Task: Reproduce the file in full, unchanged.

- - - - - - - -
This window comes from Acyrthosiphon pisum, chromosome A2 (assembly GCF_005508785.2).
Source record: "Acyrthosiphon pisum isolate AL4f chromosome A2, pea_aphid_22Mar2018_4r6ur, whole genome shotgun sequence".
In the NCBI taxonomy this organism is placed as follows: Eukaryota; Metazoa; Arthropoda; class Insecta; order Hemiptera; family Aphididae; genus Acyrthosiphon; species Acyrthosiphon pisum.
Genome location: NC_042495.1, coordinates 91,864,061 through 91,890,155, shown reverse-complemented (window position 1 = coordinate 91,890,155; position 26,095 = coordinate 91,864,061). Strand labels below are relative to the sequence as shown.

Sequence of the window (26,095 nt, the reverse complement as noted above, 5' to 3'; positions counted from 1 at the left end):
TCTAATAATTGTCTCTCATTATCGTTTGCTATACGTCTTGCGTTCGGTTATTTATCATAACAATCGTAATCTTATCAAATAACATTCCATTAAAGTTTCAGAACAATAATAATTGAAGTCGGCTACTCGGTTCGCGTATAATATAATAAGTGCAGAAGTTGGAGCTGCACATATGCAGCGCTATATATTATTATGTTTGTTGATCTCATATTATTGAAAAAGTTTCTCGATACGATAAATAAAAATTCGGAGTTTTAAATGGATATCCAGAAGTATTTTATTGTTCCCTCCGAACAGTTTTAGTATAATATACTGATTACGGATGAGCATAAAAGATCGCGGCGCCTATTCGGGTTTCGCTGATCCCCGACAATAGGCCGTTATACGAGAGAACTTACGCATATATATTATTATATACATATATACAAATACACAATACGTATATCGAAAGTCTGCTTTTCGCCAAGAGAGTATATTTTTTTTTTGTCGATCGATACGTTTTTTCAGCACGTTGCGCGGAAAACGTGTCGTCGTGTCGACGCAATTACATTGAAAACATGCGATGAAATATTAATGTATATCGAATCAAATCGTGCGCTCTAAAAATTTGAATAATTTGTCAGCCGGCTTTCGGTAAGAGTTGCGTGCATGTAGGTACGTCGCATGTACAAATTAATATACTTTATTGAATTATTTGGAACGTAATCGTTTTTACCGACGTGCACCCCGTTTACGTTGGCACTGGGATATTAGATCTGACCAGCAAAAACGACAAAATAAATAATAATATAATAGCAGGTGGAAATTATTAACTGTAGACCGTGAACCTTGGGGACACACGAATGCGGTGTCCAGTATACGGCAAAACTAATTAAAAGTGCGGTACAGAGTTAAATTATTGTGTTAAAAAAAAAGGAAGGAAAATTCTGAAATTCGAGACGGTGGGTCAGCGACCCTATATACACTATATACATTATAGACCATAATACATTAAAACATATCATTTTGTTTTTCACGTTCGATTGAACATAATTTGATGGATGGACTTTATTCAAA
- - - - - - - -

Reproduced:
This window comes from Acyrthosiphon pisum, chromosome A2 (assembly GCF_005508785.2).
Source record: "Acyrthosiphon pisum isolate AL4f chromosome A2, pea_aphid_22Mar2018_4r6ur, whole genome shotgun sequence".
In the NCBI taxonomy this organism is placed as follows: Eukaryota; Metazoa; Arthropoda; class Insecta; order Hemiptera; family Aphididae; genus Acyrthosiphon; species Acyrthosiphon pisum.
Genome location: NC_042495.1, coordinates 91,864,061 through 91,890,155, shown reverse-complemented (window position 1 = coordinate 91,890,155; position 26,095 = coordinate 91,864,061). Strand labels below are relative to the sequence as shown.

Sequence of the window (26,095 nt, the reverse complement as noted above, 5' to 3'; positions counted from 1 at the left end):
TCTAATAATTGTCTCTCATTATCGTTTGCTATACGTCTTGCGTTCGGTTATTTATCATAACAATCGTAATCTTATCAAATAACATTCCATTAAAGTTTCAGAACAATAATAATTGAAGTCGGCTACTCGGTTCGCGTATAATATAATAAGTGCAGAAGTTGGAGCTGCACATATGCAGCGCTATATATTATTATGTTTGTTGATCTCATATTATTGAAAAAGTTTCTCGATACGATAAATAAAAATTCGGAGTTTTAAATGGATATCCAGAAGTATTTTATTGTTCCCTCCGAACAGTTTTAGTATAATATACTGATTACGGATGAGCATAAAAGATCGCGGCGCCTATTCGGGTTTCGCTGATCCCCGACAATAGGCCGTTATACGAGAGAACTTACGCATATATATTATTATATACATATATACAAATACACAATACGTATATCGAAAGTCTGCTTTTCGCCAAGAGAGTATATTTTTTTTTTGTCGATCGATACGTTTTTTCAGCACGTTGCGCGGAAAACGTGTCGTCGTGTCGACGCAATTACATTGAAAACATGCGATGAAATATTAATGTATATCGAATCAAATCGTGCGCTCTAAAAATTTGAATAATTTGTCAGCCGGCTTTCGGTAAGAGTTGCGTGCATGTAGGTACGTCGCATGTACAAATTAATATACTTTATTGAATTATTTGGAACGTAATCGTTTTTACCGACGTGCACCCCGTTTACGTTGGCACTGGGATATTAGATCTGACCAGCAAAAACGACAAAATAAATAATAATATAATAGCAGGTGGAAATTATTAACTGTAGACCGTGAACCTTGGGGACACACGAATGCGGTGTCCAGTATACGGCAAAACTAATTAAAAGTGCGGTACAGAGTTAAATTATTGTGTTAAAAAAAAAGGAAGGAAAATTCTGAAATTCGAGACGGTGGGTCAGCGACCCTATATACACTATATACATTATAGACCATAATACATTAAAACATATCATTTTGTTTTTCACGTTCGATTGAACATAATTTGATGGATGGACTTTATTCAAA